Research Article| Volume 50, ISSUE 4, P719-728, April 2009

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Antiviral therapy increases the risk of bacterial infections in HCV-infected cirrhotic patients awaiting liver transplantation: A retrospective study

Published:December 29, 2008DOI:


      Recurrence of hepatitis C after liver transplantation (LT) is universal and may cause premature graft loss. We evaluated the efficacy and safety of antiviral therapy in HCV-infected patients with decompensated cirrhosis awaiting LT.


      Fifty-one patients underwent treatment with peginterferon-alfa-2a and ribavirin. A control group of 51 untreated individuals awaiting LT were matched by age, Child-Pugh and MELD scores and time on the waiting list.


      Case and control patients were comparable for all relevant variables. Fifteen treated patients (29%) had undetectable HCV-RNA at the time of transplantation and 10 (20%) achieved SVR. Early virological response and non-1 genotype were the strongest predictors of viral clearance. There was a higher incidence of bacterial infections in treated patients vs controls, particularly in Child-Pugh B-C individuals (17 vs 3 episodes) (log-rank = 0.0016). Importantly, the incidence of spontaneous bacterial peritonitis (SBP) in patients who were not receiving norfloxacin prophylaxis (n = 83) was significantly higher in the treated group than in controls (log-rank = 0.01).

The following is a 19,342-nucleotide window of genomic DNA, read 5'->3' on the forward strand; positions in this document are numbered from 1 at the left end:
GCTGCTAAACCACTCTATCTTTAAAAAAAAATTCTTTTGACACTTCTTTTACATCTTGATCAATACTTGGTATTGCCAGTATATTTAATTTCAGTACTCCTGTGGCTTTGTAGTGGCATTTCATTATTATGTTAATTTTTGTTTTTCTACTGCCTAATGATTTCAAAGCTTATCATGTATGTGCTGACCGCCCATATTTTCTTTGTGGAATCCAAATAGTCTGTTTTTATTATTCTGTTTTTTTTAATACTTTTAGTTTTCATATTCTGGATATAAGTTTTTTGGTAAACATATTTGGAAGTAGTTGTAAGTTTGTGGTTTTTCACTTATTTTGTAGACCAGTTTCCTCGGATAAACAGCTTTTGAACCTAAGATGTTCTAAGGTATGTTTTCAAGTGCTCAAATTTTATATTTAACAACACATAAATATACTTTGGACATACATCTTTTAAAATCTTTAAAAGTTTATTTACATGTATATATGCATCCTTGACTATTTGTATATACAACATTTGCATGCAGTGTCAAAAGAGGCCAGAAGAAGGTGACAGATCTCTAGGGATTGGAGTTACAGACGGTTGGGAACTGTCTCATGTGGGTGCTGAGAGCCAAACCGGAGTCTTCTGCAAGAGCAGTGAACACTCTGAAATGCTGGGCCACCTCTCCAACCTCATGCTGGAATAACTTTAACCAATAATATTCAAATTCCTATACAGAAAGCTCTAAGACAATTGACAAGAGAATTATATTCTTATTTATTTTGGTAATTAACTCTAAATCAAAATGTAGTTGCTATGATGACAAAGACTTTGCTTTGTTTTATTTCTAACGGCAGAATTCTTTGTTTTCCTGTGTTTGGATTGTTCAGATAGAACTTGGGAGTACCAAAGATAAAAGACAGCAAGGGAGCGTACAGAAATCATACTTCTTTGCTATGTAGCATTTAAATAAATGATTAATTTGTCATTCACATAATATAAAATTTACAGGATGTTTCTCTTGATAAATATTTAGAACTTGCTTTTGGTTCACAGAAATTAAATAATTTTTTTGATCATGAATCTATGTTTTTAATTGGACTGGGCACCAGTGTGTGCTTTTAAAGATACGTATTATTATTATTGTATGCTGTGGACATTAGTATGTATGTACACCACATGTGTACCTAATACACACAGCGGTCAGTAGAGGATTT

Our data demonstrate that antiviral treatment prevents hepatitis C recurrence in 20% of HCV-infected patients. However, treatment should be recommended with caution in individuals with poor liver function who do not receive norfloxacin prophylaxis for SBP, since it increases the risk of bacterial infections.


      LT (liver transplantation), MELD (Model for End-stage Liver Disease), CCr (creatinine clearance), SB (spontaneous bacteremia), SBP (spontaneous bacterial peritonitis), RVR (rapid virological response), EVR (early virological response), EOT (end of treatment response), SVR (sustained virological response), UTI (urinary tract infection), HE (hepatic encephalopathy), W (Week), HCV (hepatitis C virus), ALT (alanine aminotransferase), BR (biochemical response)


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